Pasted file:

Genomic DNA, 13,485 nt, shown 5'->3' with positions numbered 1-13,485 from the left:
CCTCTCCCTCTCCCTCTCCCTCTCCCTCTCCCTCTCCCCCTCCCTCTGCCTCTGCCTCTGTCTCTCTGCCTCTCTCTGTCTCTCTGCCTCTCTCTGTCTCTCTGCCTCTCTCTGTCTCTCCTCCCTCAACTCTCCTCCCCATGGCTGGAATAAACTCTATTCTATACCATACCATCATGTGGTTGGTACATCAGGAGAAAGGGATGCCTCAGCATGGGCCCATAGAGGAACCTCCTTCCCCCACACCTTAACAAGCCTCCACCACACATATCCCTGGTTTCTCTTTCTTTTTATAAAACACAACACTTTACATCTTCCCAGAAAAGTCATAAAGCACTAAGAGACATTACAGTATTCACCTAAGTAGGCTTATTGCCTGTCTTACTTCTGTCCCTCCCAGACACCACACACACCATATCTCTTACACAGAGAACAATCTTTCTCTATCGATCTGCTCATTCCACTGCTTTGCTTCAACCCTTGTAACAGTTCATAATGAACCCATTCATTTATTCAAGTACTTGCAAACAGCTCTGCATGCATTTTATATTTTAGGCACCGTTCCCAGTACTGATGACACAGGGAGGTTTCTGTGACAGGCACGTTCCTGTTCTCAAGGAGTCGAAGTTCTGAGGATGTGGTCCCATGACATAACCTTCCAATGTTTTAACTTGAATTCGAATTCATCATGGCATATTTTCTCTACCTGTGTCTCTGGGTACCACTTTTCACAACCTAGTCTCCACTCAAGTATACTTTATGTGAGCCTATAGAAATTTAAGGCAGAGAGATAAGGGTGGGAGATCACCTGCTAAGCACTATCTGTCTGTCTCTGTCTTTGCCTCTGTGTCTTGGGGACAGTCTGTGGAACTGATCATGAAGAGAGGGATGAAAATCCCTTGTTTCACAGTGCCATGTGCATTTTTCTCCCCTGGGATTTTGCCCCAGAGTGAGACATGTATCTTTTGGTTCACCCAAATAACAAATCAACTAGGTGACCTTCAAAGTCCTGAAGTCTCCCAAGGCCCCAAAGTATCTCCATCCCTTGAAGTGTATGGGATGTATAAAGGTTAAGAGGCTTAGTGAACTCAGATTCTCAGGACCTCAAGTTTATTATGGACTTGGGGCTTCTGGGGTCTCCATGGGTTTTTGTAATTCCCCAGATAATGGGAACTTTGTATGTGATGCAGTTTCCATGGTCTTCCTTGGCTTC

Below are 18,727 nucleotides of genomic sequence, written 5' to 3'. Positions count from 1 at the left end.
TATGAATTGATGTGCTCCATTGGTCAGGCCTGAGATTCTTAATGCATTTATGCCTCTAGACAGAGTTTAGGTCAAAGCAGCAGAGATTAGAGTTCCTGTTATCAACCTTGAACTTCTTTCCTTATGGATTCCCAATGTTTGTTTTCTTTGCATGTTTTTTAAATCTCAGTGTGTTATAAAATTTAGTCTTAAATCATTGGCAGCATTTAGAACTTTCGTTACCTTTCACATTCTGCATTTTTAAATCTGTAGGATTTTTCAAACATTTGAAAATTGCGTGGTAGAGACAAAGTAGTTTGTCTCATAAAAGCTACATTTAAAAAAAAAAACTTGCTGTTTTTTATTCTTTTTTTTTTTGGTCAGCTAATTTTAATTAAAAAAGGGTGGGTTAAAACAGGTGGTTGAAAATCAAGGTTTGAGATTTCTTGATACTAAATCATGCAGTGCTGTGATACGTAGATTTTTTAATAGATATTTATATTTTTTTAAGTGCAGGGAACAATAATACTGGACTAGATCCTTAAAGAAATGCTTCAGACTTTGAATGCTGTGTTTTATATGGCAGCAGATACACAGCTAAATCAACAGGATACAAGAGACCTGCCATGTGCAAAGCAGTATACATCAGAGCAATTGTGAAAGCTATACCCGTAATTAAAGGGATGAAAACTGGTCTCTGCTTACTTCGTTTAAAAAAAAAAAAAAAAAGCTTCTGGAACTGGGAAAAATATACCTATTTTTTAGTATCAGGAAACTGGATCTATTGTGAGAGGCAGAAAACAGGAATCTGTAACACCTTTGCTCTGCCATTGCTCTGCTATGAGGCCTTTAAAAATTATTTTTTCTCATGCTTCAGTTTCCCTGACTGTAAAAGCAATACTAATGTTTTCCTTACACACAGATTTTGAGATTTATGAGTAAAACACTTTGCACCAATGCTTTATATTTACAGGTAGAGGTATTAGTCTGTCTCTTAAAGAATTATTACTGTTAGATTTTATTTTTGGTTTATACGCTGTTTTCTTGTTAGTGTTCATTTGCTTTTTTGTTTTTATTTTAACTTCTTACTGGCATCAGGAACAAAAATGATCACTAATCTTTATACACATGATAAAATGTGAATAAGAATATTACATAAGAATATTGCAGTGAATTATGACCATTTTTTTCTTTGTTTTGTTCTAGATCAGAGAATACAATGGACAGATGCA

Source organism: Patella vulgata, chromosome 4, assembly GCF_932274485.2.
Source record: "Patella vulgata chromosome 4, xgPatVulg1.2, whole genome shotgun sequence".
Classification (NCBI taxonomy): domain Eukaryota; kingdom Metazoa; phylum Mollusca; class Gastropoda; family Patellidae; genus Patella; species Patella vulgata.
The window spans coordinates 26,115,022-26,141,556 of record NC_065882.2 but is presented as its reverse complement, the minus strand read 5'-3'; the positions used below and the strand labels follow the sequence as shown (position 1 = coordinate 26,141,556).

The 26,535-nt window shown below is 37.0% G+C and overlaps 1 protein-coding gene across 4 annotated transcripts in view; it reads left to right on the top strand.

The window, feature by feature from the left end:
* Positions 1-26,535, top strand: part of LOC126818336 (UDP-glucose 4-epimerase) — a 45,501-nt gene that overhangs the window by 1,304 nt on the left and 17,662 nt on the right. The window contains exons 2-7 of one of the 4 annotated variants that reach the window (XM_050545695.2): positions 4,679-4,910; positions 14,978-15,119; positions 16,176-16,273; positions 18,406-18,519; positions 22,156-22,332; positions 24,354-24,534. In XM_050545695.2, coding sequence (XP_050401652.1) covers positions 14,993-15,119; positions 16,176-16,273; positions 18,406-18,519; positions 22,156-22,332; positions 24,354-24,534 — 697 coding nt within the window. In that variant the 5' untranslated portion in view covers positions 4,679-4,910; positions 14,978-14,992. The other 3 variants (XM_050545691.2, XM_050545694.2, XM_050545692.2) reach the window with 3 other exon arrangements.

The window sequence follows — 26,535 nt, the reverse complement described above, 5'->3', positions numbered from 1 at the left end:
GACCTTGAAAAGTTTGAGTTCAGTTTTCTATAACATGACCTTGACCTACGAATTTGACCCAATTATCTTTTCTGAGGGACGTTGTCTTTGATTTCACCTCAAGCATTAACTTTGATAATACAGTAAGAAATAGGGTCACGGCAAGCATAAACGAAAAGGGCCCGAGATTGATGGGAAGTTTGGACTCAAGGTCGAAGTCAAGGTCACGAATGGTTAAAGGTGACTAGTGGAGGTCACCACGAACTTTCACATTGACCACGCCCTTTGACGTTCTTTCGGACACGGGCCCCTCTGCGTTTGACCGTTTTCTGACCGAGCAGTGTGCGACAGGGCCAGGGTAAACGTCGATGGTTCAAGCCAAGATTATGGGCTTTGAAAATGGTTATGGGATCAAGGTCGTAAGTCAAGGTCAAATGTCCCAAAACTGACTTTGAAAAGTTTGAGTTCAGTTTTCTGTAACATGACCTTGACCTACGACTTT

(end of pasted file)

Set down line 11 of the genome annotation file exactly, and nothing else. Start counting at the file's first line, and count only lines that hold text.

* Positions 1-26,535, top strand: part of LOC126818336 (UDP-glucose 4-epimerase) — a 45,501-nt gene that overhangs the window by 1,304 nt on the left and 17,662 nt on the right. The window contains exons 2-7 of one of the 4 annotated variants that reach the window (XM_050545695.2): positions 4,679-4,910; positions 14,978-15,119; positions 16,176-16,273; positions 18,406-18,519; positions 22,156-22,332; positions 24,354-24,534. In XM_050545695.2, coding sequence (XP_050401652.1) covers positions 14,993-15,119; positions 16,176-16,273; positions 18,406-18,519; positions 22,156-22,332; positions 24,354-24,534 — 697 coding nt within the window. In that variant the 5' untranslated portion in view covers positions 4,679-4,910; positions 14,978-14,992. The other 3 variants (XM_050545691.2, XM_050545694.2, XM_050545692.2) reach the window with 3 other exon arrangements.